Back to Skyward
When’s the Last Time Vendors Asked for Your Feedback?  When’s the Last Time Vendors Asked for Your Feedback? 

When’s the Last Time Vendors Asked for Your Feedback? 

#Technology
by Casey Thompson
Casey Thompson Casey Thompson Digital Media Manager
Read time:

Let’s make one thing perfectly clear: Vendors are not doing you a favor.  

There’s a trend in marketing messaging from all kinds of brands (edtech and non) and it goes something like this: “Hi! We’re Bananas Forever. We provide you with the finest artisanal bananas delivered right to your door. Just sign up and wait for your perfect potassium match. It’s that simple.”  

Except it’s not.  

User experience is the name of the game in any customer service situation. Good UX is never set-it-and-forget-it. By its nature, UX relies on one life-sustaining source of inspiration: customer feedback. It’s all well and good to have a great idea for a service, to work hard at bringing it to life—but it’s not effective if you never once ask customers to describe it from their perspective—what can be improved, what’s already working, and what’s just plain confusing. 

Customer feedback is not a one-time ask. Vendors who are truly dedicated to a better user experience will ask for your feedback so often it almost—but not quite—verges on annoying. This isn’t to say that UX feedback is insistent and disruptive, like a pop-up ad that emerges just when an article is getting to the meat of the subject. Rather, the opportunities for giving feedback must be plentiful, respectful, and myriad in their delivery. Some examples may include: 
  • An invitation to join a research panel 
  • A forum where ideas may be shared and voted upon by users 
  • Unobtrusive questions in the software itself 
  • Surveys 
  • Third-party review sites (bonus points if the vendor actually asks you to read them and provide your own story)
  • Conversations with customer support folks, sales reps, UX designers, and more 
These opportunities for meaningful interaction add up to build empathy within the vendor’s organization. Empathy by definition places the mindset into a mode focused on others. In this case, the vendor is focusing hard on what they can do to bring a better user experience to their customers. This shifts them away from the “we” and onto your needs as a customer.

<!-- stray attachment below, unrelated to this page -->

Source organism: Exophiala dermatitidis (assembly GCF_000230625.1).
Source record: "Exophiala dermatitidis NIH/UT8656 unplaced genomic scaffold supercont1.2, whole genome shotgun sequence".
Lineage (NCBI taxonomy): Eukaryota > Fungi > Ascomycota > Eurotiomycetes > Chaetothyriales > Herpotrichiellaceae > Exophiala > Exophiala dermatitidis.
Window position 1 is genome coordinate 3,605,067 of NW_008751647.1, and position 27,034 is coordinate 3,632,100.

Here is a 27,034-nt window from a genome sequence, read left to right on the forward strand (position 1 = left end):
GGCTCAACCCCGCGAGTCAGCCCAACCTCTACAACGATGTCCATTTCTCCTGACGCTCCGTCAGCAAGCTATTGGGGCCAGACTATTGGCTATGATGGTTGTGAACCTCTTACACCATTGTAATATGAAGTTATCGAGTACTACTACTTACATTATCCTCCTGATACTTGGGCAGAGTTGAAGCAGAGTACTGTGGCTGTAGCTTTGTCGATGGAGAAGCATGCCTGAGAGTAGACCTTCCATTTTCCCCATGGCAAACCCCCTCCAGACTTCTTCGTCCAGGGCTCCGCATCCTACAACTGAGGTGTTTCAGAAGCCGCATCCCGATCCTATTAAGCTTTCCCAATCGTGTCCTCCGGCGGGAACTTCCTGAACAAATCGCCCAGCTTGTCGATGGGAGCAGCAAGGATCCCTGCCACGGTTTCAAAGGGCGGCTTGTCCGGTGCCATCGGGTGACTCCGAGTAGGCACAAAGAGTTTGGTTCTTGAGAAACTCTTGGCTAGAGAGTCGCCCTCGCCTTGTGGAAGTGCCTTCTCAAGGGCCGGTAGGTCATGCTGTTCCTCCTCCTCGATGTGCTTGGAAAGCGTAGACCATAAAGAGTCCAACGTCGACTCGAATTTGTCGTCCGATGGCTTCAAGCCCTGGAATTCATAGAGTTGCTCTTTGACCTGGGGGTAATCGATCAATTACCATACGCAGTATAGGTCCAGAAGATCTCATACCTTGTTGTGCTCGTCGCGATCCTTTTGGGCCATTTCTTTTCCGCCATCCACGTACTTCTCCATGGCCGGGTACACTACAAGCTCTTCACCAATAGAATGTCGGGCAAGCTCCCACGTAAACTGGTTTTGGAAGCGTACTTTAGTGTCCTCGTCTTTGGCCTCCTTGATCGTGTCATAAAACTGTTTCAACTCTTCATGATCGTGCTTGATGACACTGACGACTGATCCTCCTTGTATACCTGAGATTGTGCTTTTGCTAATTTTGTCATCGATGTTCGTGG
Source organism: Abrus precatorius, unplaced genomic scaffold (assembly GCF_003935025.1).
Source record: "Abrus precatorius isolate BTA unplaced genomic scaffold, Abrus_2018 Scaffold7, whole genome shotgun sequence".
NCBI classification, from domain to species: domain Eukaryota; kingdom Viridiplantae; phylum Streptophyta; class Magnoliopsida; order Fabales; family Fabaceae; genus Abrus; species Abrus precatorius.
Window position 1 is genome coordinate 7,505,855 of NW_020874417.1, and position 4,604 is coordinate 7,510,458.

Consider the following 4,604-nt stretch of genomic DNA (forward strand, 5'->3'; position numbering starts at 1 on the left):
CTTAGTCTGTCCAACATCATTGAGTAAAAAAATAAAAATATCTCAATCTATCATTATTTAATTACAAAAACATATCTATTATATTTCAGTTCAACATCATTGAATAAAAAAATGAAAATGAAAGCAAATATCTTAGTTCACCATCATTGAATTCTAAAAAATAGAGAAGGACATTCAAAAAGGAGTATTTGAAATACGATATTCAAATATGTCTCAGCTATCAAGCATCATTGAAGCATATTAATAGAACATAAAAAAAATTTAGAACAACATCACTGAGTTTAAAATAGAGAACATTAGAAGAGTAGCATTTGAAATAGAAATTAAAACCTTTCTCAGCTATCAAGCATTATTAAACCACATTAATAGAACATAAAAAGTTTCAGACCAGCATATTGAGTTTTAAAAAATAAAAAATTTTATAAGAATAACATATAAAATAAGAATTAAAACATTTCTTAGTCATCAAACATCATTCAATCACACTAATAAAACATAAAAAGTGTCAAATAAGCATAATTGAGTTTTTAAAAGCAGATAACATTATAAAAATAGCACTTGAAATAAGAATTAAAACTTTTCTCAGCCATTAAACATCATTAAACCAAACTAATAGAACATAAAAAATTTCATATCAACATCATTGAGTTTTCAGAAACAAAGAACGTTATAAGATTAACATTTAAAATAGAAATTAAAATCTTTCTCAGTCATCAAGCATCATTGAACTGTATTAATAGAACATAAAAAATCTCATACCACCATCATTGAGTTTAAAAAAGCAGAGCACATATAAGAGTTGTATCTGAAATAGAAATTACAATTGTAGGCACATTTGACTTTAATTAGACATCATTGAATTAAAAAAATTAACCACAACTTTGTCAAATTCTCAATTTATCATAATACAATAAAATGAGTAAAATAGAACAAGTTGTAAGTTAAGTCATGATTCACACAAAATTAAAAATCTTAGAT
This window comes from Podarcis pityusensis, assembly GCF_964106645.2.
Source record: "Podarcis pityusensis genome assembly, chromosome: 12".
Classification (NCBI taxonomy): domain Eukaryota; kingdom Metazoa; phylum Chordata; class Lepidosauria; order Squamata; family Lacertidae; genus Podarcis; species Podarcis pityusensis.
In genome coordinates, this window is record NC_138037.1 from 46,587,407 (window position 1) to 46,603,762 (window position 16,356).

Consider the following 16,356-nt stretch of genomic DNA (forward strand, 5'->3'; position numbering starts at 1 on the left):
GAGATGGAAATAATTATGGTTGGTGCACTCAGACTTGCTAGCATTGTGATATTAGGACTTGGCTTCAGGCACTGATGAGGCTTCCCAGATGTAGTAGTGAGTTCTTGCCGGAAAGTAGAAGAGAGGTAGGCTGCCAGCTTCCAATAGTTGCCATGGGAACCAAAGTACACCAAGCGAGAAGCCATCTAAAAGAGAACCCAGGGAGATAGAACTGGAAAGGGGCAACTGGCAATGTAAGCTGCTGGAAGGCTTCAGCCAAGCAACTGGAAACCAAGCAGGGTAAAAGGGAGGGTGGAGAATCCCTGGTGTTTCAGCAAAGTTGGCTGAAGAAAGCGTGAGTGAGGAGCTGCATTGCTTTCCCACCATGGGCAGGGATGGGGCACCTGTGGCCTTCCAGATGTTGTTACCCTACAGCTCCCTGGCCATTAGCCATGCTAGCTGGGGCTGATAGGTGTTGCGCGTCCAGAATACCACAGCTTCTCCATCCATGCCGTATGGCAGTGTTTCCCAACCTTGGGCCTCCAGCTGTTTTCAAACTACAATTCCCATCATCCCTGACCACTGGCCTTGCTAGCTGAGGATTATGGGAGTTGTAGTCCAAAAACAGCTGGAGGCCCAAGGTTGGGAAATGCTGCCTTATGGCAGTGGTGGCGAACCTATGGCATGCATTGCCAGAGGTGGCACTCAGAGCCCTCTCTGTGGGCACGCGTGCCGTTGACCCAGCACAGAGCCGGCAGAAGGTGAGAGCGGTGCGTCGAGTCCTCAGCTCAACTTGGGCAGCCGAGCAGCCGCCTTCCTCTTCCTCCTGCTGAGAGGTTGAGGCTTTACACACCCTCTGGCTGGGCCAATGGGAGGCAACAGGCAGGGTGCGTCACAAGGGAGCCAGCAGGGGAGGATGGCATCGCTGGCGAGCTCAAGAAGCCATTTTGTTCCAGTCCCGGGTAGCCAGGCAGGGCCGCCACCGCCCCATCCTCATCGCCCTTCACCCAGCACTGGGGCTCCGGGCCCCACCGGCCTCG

Why is this perspective shift so important? Well, for starters, we (see that word again?) humans like to think we know best. Like it or not though, vendors and creators have an extremely different perspective than customers do. As creators, it’s easy to believe with a full heart in your product that was created through hard work, vision, and sacrifice. So easy that blind spots pop up. 

Customer feedback obliterates those blind spots. Instead, vendors are hearing directly from their users, who keep them afloat, what they can do better. There’s no denying their feedback or explaining it away. See why subpar vendors might be tempted NOT to ask for customers’ honest feedback? By asking, they’re opening themselves up to the possibility their vision is not the be-all, end-all of solutions.

This will not scare a competent, service-oriented vendor. In fact, this will energize them. The customer feedback they receive is the life blood of their company. The simple truth fueling UX-oriented vendors is that they don’t know best. Their customers do. 

Are your vendors doing you a solid by simply existing on their terms? No, your edtech partners are providing you service and you’re paying a pretty penny. If the conversation is anything other than, “What can we do to serve you better?”, consider this the first sign a new partnership may be your best course of action. 
 

Follow-up resource: When is it time to call it quits?

Learn 3 red flags for any edtech partnership.


 

Casey Thompson Casey Thompson Digital Media Manager
Share this story:


Share Facebook
Twitter
LinkedIn Email

Recent Articles

Midyear Check-In: 2020 Conversations
A year like none other. by Erin Werra
 
5 Budget Curveballs for 2020
Mission: Impossible just got more... impossible.  by Casey Thompson
 
What K12 Leaders Can Learn from Late Night TV
Night owls appreciate long-running hosts and a solid, familiar format. What can you learn from late night shows? by Erin Werra
 

Logo